Autism spectrum?

Today I took my beloved Azulito to his paediatrician and received a referral for an autism spectrum disorder assessment.

The palpable judgement from other parents in the room whose kids were capable of sitting and waiting quietly was soul crushing as he struggled through a vast array of “symptoms”.

The wait is 6 to 9 months to even walk in the door.

I love this child. So much.

I haven’t cried like this or felt so shattered in a long time.

This chapter in life is tough. And very lonely.

18 thoughts on “Autism spectrum?

    • Thank you MLACS. He was super oppositional and dismissive at first. When I told him the dr said immediately she’d give me a referral about 2 minute into the appointment today he changed. He still thinks it’s not a real thing but he has accepts he processes the world differently. I guess that’s one small step forward? Part of the loneliness.

        • He didn’t want to accept that the little guy had speech issues either. But that’s made itself plainly obvious so we’re waiting on the outcome of a funding app for SLP therapy for that now at least. It is his way – avoid the stressor as long as possible. And then a little longer. I just ignore and press on. I hope it will get easier. I don’t know if we’ll be a team or not but I sure hope so.

        • It is his way when faced with change or stress. It almost always has to be me to get the snowball started then once it reaches avalanche proportions he will recognize it exists and he needs to get on board or out of its (and my) way or be trampled. I wish he’d go back to therapy. I understand his depression and anxiety is a big part of this response (non response) system he has. And I understand it’s hard to say my kid may have challenges outside the usual ones. And Azulito is not severe in the sense he is high functioning in many ways. But it’s a spectrum and I’d be stunned if he doesn’t test out to be on it.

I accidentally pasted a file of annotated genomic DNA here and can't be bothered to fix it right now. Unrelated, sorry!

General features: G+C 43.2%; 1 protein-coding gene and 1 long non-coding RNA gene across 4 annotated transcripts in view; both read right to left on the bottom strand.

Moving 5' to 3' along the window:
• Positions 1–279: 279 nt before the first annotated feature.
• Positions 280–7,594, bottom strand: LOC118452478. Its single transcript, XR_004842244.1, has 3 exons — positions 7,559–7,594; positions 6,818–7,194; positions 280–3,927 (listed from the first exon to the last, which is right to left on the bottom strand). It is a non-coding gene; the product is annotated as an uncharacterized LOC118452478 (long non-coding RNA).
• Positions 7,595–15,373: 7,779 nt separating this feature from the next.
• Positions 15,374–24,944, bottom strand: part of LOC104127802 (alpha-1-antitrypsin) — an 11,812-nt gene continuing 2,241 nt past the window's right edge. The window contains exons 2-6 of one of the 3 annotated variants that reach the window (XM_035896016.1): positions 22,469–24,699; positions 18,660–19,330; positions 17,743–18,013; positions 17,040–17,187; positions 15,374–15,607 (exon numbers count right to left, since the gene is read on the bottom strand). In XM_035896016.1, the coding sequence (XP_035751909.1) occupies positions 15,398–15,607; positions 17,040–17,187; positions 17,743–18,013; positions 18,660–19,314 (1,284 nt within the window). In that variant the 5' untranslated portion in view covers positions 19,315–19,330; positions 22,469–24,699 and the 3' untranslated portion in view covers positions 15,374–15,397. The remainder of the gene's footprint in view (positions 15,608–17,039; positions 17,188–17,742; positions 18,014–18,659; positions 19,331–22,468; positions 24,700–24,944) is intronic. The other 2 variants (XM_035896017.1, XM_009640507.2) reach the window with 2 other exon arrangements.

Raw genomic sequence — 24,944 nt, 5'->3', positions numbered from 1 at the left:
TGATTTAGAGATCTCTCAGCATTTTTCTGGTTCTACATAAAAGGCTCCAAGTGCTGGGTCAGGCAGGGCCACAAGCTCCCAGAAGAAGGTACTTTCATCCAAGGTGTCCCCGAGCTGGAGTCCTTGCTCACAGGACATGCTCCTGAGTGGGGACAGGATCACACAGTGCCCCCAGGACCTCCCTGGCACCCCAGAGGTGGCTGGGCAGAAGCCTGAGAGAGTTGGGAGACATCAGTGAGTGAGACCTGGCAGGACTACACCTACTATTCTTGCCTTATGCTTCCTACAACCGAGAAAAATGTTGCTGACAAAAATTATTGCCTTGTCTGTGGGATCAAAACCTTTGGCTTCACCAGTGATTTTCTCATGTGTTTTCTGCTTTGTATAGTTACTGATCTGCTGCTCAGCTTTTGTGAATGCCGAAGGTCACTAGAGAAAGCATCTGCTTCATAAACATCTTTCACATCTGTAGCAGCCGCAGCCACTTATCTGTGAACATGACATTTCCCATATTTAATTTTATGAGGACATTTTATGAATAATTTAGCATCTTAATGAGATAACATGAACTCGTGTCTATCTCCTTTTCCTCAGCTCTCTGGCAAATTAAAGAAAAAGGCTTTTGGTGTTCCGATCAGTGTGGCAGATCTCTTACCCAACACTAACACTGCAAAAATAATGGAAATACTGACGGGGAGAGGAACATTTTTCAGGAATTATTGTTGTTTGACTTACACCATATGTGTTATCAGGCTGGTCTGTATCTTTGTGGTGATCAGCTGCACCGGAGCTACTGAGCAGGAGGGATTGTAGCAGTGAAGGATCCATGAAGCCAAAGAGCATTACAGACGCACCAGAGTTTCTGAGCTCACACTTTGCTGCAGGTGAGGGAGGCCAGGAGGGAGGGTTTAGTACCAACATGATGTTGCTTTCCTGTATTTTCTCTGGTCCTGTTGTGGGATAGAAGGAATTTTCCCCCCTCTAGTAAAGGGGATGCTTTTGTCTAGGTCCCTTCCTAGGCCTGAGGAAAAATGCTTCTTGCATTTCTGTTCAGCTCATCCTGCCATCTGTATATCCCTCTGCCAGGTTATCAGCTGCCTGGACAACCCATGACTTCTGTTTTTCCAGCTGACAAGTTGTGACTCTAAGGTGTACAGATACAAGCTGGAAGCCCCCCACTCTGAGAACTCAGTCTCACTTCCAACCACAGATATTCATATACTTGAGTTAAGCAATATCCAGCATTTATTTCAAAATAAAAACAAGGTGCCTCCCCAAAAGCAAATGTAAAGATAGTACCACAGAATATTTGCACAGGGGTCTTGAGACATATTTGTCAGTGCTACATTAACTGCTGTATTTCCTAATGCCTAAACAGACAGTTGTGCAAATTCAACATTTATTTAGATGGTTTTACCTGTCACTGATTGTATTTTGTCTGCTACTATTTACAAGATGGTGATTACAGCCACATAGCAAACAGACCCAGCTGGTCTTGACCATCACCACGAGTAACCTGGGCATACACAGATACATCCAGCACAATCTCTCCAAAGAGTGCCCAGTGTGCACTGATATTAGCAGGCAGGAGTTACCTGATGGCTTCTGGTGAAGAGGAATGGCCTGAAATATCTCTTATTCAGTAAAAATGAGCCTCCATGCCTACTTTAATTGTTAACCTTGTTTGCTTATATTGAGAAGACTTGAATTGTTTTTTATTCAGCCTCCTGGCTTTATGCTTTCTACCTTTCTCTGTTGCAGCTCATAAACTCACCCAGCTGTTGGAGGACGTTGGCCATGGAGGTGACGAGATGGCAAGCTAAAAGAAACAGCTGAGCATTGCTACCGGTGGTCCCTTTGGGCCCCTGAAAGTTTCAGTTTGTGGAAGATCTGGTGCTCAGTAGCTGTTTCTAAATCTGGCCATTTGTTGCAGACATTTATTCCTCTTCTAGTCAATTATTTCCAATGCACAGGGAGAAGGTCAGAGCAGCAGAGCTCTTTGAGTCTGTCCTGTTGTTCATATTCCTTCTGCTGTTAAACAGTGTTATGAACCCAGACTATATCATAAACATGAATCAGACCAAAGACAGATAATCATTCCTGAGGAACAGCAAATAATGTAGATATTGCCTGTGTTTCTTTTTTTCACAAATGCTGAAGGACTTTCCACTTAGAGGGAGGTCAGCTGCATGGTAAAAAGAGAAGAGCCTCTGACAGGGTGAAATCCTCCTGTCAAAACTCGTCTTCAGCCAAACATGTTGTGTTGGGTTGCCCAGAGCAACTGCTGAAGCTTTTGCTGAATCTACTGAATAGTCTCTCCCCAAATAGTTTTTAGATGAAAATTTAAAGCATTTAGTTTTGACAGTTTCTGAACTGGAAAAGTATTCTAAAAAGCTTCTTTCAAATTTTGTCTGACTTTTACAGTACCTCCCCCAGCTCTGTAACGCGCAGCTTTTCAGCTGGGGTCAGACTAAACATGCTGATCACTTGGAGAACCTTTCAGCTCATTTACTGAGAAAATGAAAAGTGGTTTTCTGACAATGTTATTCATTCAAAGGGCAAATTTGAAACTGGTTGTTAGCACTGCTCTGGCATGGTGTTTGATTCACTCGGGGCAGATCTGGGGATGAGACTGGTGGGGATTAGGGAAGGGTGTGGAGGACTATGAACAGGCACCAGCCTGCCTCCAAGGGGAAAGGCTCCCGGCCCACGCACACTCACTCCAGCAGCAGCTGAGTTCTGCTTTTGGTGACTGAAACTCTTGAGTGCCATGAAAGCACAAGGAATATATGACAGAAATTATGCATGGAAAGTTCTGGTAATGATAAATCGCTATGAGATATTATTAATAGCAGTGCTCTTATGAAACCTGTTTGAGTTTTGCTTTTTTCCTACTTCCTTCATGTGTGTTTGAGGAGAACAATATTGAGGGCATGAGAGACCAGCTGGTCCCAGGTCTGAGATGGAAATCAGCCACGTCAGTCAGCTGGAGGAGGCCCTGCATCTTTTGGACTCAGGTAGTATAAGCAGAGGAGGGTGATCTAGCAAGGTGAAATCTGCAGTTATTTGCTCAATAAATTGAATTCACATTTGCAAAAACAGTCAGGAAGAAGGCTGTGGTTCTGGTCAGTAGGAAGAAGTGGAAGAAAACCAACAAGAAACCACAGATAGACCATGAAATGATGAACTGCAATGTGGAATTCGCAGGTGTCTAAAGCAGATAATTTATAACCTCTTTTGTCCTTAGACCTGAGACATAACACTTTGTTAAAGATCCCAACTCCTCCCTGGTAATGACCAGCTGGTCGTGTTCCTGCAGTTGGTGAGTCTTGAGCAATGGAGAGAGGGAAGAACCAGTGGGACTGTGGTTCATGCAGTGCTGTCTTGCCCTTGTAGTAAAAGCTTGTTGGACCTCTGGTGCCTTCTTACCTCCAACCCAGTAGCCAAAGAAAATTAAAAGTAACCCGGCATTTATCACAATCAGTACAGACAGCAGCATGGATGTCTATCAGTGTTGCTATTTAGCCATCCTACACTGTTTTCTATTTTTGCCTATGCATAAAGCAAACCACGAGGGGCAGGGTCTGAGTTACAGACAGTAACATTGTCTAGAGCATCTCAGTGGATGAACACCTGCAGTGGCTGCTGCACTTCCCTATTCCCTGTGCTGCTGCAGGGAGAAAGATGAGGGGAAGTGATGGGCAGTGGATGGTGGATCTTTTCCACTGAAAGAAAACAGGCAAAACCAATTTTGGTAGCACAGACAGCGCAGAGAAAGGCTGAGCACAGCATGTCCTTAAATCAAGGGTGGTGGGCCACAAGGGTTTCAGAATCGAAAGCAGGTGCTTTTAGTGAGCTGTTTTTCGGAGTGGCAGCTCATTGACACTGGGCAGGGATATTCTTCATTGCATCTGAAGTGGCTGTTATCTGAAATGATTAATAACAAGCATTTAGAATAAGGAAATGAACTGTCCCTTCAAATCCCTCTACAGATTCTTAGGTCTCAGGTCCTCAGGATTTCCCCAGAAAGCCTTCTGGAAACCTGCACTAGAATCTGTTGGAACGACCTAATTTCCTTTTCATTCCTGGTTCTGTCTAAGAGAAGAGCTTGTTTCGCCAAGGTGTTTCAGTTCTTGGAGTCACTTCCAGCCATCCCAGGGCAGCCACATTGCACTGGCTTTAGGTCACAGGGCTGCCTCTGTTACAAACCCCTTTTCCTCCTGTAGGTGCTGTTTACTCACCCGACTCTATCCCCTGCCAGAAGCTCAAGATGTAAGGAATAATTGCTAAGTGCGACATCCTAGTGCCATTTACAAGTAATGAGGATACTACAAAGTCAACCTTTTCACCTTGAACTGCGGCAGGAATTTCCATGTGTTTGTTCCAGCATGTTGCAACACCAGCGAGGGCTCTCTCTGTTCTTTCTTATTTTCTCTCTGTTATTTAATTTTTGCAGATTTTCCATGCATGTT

1. I wish I had some words of wisdom… Please know I’m thinking of you. And no truer words have been spoken, while raising littles is sometimes amazing, it’s also so very difficult and very lonely. Hugs 🙂

  2. Big hugs to you. Both my stepson and my oldest bio son have been diagnosed with autism. The diagnosis scared me at first, because I was worried about what it would mean for my son’s future. While I have no say in treatment for my stepson, I fought tooth and nail for help for our middle child. Two years on, he is doing incredibly well – better than I ever could have hoped for. I know it’s scary, and the waiting for the assessment is hard, but the good news is that outcomes are so much better for children who are diagnosed and given appropriate therapies early in life.

    If you need additional support to feel less alone, I highly recommend finding a local autism support group. Good luck to you all.

    • Thanks so much for writing! I fought tooth and nail to have this child, I will not stop fighting for him now. It’s already been such a struggle. I have a background in mental health and experience with more severe forms of autism than he may have so I do believe in diagnoses to get services and support. I wish I’d recognized it sooner is where I’m really struggling. He just turned 3. I have hope. It’s just so hard day to day – I am sure you can relate. Thank you for sharing your experience. It is reassuring and very kind of you to share.